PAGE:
This route runs through an area of floodplain for the River Blackstaff, which provides a fantastic oasis for wildlife in the city of Belfast. It mainly follows level stone paths and a wheelchair-friendly route is available.
Take the M1 Motorway to Donegall Road, where you will see the Park Centre. From there, turn left onto the Falls Road. Go past St Louise’s College, before passing a blue building, Rossa House. From here you will see the Bog Meadows Nature Reserve sign. Turn left into the Milltown Row across the road from Falls Park.
From the car park follow the path to the left of the playing fields. When you reach a footbridge take this over the Ballymurphy Stream, then take the path on your left. This leads around the perimeter of the site past some willow trees with the meadows on your right. The path continues adjacent to some houses and near the M1 motorway.
Around the site there are viewing platforms that allow you to pause and appreciate the site’s rich biodiversity and the views of the Belfast Hills. Follow the path until you reach a junction, then turn right alongside the main pond. Off to the right is another viewing mound and platform. Cross another footbridge and turn right out around the meadows.
The path runs alongside a drainage channel on your left and another viewing mound on your right. The path then turns right with willow trees between the path and Milltown Cemetery. At the next junction turn left, which leads to the car park via a steep hill. Disabled users should keep right and follow the gravel paths around the playing fields back to the car park.
The Bog Meadows Nature Reserve is a surviving remnant of the extensive floodplain of the River Blackstaff, formed after the Ice Age, and now covering 50 acres.
For centuries this has been an important area for wildlife and man. Until the middle of the 18th century, many animal species used the site to roost, feed and breed. Fifty species of breeding birds and more than 100 non-breeding species have been recorded in the past. This was the last recorded breeding site for corncrake, which is now almost extinct in Northern Ireland.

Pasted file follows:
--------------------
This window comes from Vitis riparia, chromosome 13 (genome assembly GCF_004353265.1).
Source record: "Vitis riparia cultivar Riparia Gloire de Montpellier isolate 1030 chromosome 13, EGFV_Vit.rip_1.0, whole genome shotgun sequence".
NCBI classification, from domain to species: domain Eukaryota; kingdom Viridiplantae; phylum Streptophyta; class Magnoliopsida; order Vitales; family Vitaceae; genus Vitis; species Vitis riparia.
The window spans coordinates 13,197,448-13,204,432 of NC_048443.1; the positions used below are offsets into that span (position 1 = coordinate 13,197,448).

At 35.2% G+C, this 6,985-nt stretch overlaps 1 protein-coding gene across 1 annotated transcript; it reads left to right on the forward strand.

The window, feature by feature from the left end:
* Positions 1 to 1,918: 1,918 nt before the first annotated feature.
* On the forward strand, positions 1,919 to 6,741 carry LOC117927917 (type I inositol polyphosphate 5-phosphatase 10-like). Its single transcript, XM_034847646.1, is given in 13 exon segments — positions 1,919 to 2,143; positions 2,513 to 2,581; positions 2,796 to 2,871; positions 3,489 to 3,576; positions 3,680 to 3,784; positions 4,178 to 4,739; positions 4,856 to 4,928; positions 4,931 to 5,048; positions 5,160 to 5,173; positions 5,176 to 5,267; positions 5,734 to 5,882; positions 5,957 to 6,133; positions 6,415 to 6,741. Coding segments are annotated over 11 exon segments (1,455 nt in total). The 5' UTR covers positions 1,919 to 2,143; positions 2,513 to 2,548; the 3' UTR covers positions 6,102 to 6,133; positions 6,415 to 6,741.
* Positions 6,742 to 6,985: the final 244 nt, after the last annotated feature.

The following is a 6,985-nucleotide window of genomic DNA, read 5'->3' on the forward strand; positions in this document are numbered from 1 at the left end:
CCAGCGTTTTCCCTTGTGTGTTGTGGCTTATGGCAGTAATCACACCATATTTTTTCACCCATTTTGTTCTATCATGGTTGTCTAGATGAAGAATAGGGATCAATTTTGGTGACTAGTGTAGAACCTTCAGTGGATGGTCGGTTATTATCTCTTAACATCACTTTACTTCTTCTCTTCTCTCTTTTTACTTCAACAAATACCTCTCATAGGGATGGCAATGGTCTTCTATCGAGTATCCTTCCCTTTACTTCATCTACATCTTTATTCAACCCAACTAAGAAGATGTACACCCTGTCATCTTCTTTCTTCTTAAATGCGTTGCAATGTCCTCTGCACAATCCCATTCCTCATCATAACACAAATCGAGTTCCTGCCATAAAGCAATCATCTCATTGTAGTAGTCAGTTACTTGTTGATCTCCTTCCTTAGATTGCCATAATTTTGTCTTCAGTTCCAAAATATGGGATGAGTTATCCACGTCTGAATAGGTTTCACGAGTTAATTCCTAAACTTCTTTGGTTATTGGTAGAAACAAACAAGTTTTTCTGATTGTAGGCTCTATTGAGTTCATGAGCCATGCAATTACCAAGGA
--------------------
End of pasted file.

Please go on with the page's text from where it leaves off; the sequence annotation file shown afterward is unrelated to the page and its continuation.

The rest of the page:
During the 18th century human impact on and around the meadows increased. Brick making, linen production and agriculture thrived as local industries. Cattle grazed on the meadows until the 1960s.
In 1987 a concerned group of people, calling themselves Friends of the Bog Meadows decided to do something to preserve this remaining area of wetland. In 1998 they became a local branch of the Ulster Wildlife Trust and received funding from a Peace and Reconciliation Fund to purchase the land and manage it for conservation, recreation and education.
Today the Bog Meadows is one of the few remaining wildlife sites in the city of Belfast. In 2000 Belfast City Council designated the area as a Local Nature Reserve. Besides people, some of the animals and plants that you may discover include the reed bunting (a bird with a black head and white belly which nests in the Bog Meadows), frogs, snipe, rabbits, mallards, pipits and cinnabar moths as well as common spotted orchids and bulrush.
Animals and plants love the Bog Meadows because of its many habitats including swamps and marshes, grasslands and meadows, open water, shrubs and trees.
Contact the Ulster Wildlife Trust, tel: 028 9060 1694. For further information on walking or any other outdoor activity, please contact Countryside Access and Activities Network (CAAN), tel: 028 9030 3930 or walkni.com.
CAAN in association with Belfast Telegraph have provided this information. Every care has been taken to ensure accuracy of the information. CAAN and Belfast Telegraph, however, cannot accept responsibility for errors or omissions but where such are brought to our attention, the information for future publications will be amended accordingly.
Walk Name: Bog Meadows Local Nature Reserve.
Nearest big town to start point: Belfast.
Distance: 1.1 miles.
Terrain: This walk is mainly on level stone paths.
Access Restrictions: All paths are accessible for wheelchair users with the exception of the viewing mounds. Please stay on the footpaths provided. If you would like to feed the ducks, please bring corn or bird seed, instead of bread.
Refreshments: A wide range of refreshments, from light snacks to full meals, are available on the Falls Road, a five-minute walk from the reserve.
Publications: A Walk in the Park. Ulster Wildlife Trust Bog Meadows leaflet available from Belfast City Council Parks & Cemeteries, tel: 028 9066 2260.
Walk Developed By: Ulster Wildlife Trust.
Map: Sheet 15 & Belfast Street Finder of Ordnance Survey of Northern Ireland Discovery Series, available from LPSNI Map Shop (lpsni.gov.uk).